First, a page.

Petroleum-like high-energy compounds are biosynthesized by microorganisms. With increasing interest in biofuels, the mechanisms of hydrocarbon biosynthesis are under intense study. One mechanism of hydrocarbon biosynthesis involves the deformylation of fatty aldehyde to produce alkanes/alkenes. The gene encoding the deformylase enzyme from Nostoc punctiforme PCC 73102 was cloned into pET28b+ vector and transformed into E. coli BL21. The protein was expressed and purified using a Ni-NTA column. The purification process was optimized for the production of stable and active enzyme. The enzyme was characterized by ultraviolet-visible (UV-Vis) spectroscopy, electron paramagnetic spectroscopy (EPR) and inductively coupled plasma-mass spectrometry (ICP-MS). ICP-MS showed that 2 iron atoms were present per subunit of protein. In vitro activity assay was demonstrated using NADPH, spinach ferredoxin reductase, spinach ferredoxin and octadecanal (substrate). The activity was low, 4 nmoles of heptadecane (product) formed per 2 mg/ml protein in 2 hours. Octadecanoic acid, octadecanol and butanal were not the substrates. In an effort to increase activity, a crude lysate from Nostoc punctiforme PCC 73102 was added to reaction mixture, but no increase in activity was observed. Further, studies were carried out to study biodegradation of long chain ketone and alkene by S. oneidensis MR-1. This study was done in order to maximize production of fuel-like molecules produced by S. oneidensis MR-1. Resting cell assay was carried out to study biodegradation. There was no evidence for the biodegradation of 14-heptacosanone and cis-9-tricosene, compounds mimicking those produced by recombinant S. oneidensis MR-1.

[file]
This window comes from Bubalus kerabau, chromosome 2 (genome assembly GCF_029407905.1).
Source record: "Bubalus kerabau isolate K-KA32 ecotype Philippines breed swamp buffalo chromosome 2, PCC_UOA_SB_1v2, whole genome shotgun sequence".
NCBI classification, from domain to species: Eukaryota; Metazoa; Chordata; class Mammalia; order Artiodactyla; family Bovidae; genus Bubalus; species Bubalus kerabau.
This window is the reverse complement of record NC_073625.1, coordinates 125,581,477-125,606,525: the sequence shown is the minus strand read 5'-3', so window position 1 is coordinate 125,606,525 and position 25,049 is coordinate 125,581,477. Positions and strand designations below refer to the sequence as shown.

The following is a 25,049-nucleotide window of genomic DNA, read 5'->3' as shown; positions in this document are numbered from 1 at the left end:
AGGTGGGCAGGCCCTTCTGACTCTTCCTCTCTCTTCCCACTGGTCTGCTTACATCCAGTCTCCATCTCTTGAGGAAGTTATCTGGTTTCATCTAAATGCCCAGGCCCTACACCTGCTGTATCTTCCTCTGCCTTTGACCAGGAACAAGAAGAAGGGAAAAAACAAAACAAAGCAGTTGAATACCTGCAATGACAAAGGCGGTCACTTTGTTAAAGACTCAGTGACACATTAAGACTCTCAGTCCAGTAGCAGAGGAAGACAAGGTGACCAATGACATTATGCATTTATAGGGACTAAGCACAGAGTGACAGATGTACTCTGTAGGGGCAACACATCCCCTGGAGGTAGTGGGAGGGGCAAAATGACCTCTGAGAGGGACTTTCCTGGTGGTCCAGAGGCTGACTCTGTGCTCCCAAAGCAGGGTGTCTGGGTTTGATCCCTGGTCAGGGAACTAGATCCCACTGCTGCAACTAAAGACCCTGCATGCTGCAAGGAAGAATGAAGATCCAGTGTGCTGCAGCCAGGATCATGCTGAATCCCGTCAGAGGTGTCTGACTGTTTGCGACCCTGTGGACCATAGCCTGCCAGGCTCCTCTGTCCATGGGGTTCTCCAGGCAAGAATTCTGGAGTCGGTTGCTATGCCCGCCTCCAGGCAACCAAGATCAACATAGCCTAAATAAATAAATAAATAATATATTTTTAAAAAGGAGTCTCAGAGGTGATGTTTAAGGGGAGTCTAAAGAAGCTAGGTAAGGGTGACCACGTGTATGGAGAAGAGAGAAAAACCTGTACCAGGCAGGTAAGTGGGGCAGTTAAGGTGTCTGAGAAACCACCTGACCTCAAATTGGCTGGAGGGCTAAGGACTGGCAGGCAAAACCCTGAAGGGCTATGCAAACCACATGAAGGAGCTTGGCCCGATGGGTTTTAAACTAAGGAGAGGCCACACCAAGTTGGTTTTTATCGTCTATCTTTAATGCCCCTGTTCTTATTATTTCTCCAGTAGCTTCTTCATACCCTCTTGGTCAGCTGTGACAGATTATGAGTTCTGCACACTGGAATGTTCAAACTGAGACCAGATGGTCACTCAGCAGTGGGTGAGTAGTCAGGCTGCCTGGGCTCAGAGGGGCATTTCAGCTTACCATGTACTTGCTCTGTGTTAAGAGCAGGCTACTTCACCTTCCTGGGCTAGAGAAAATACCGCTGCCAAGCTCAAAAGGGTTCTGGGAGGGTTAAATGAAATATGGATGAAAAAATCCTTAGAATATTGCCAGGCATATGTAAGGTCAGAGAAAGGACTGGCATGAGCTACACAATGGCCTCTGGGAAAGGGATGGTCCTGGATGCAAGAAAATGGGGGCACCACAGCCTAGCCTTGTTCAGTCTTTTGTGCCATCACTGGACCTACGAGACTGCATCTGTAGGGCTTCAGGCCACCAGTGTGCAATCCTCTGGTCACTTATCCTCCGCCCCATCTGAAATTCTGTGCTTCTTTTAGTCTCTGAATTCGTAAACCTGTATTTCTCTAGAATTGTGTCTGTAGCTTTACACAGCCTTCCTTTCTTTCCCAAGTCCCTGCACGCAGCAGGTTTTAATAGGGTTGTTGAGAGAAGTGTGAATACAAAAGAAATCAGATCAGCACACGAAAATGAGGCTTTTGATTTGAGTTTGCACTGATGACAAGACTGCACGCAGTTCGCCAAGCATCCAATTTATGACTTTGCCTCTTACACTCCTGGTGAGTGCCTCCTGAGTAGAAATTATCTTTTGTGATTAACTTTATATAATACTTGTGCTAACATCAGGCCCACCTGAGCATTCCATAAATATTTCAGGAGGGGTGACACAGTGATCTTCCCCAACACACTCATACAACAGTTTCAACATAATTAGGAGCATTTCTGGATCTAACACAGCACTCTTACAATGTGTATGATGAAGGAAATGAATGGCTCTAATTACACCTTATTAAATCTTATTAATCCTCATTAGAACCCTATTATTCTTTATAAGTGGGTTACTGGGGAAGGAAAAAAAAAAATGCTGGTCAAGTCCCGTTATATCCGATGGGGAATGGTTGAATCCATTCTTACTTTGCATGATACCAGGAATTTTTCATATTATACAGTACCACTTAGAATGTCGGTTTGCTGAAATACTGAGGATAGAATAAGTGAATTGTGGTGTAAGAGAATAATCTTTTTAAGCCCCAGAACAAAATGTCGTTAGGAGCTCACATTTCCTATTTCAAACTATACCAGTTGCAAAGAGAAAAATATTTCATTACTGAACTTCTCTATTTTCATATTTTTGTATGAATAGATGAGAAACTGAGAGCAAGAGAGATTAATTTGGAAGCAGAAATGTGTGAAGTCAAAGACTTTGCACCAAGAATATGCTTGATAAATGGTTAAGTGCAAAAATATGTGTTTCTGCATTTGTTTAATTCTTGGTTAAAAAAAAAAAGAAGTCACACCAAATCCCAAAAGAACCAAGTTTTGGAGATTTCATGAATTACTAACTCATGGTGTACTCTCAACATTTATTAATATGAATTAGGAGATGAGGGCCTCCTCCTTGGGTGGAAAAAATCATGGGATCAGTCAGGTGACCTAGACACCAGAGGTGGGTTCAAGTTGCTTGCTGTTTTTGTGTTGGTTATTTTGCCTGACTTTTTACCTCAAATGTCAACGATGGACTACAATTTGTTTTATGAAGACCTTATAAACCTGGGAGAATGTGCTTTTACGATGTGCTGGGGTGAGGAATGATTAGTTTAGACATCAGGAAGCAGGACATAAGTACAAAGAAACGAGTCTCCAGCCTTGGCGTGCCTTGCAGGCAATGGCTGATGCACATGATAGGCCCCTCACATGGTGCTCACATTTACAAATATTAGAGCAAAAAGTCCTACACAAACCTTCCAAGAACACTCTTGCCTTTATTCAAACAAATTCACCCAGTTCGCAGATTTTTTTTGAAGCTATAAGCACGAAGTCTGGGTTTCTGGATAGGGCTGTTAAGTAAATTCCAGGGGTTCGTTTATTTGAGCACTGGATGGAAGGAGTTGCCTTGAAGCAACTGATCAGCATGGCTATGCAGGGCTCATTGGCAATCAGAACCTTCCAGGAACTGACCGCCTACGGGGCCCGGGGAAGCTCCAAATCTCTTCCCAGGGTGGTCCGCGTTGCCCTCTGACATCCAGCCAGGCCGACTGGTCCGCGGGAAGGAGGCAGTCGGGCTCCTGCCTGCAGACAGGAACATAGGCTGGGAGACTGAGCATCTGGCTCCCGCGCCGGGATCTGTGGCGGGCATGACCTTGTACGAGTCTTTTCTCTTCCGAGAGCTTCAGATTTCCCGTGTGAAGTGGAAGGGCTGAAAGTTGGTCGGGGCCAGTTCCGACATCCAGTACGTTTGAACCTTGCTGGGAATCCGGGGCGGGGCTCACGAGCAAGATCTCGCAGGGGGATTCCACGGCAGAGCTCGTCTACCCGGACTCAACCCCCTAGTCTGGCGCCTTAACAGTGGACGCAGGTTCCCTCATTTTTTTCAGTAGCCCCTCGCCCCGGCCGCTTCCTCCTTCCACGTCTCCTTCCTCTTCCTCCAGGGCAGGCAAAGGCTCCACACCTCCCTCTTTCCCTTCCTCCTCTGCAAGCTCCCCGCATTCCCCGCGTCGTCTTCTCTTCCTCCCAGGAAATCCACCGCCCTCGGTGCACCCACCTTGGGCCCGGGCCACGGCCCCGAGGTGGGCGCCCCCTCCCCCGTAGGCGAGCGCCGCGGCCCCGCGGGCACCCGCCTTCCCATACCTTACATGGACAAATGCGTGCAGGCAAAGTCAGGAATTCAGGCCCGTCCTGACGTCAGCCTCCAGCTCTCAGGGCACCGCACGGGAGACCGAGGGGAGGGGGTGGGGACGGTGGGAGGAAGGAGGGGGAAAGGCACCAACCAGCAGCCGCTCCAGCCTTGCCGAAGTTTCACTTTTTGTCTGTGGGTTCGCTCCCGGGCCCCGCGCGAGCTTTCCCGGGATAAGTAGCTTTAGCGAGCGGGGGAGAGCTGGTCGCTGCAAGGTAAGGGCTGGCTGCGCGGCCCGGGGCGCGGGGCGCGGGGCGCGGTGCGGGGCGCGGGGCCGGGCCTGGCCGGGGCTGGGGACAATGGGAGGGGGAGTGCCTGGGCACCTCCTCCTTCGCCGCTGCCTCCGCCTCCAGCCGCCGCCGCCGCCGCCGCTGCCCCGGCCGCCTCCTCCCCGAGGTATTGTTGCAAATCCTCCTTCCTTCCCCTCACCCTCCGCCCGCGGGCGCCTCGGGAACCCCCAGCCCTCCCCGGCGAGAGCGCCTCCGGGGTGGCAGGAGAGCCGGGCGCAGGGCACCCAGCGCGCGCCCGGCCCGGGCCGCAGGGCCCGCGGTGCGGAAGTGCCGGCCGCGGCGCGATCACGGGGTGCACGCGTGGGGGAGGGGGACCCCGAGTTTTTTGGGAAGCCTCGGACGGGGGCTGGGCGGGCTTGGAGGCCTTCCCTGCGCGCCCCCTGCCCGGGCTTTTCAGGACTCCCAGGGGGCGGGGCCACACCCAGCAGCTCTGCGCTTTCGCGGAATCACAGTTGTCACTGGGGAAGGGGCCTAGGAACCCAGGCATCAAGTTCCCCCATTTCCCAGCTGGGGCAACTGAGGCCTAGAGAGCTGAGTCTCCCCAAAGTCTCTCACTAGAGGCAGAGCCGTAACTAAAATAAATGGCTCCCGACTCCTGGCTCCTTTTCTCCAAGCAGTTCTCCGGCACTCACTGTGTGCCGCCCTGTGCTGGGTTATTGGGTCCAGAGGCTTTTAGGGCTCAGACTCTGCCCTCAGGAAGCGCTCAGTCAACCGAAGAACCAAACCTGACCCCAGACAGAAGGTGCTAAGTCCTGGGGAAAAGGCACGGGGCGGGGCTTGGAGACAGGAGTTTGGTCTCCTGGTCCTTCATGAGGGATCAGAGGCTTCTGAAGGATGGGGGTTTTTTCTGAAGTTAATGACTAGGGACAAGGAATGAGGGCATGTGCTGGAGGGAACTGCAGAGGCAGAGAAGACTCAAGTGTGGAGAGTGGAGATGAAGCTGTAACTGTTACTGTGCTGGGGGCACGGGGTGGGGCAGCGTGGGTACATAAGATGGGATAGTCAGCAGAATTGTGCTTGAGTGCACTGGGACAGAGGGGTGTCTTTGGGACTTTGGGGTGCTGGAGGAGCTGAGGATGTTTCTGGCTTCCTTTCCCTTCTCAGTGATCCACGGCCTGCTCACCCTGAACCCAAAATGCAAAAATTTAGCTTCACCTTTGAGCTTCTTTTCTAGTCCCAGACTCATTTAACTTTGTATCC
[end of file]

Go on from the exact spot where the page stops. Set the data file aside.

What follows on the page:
University of Minnesota M.S. thesis. January 2012. Major: Microbial engineering. Advisor: Lawrence P Wackett. 1 computer file (PDF); ix, 64 pages.
Characterization of cyanobacterial fatty aldehyde deformylase and biodegradation of hydrocarbons by S. oneidensis MR-1.
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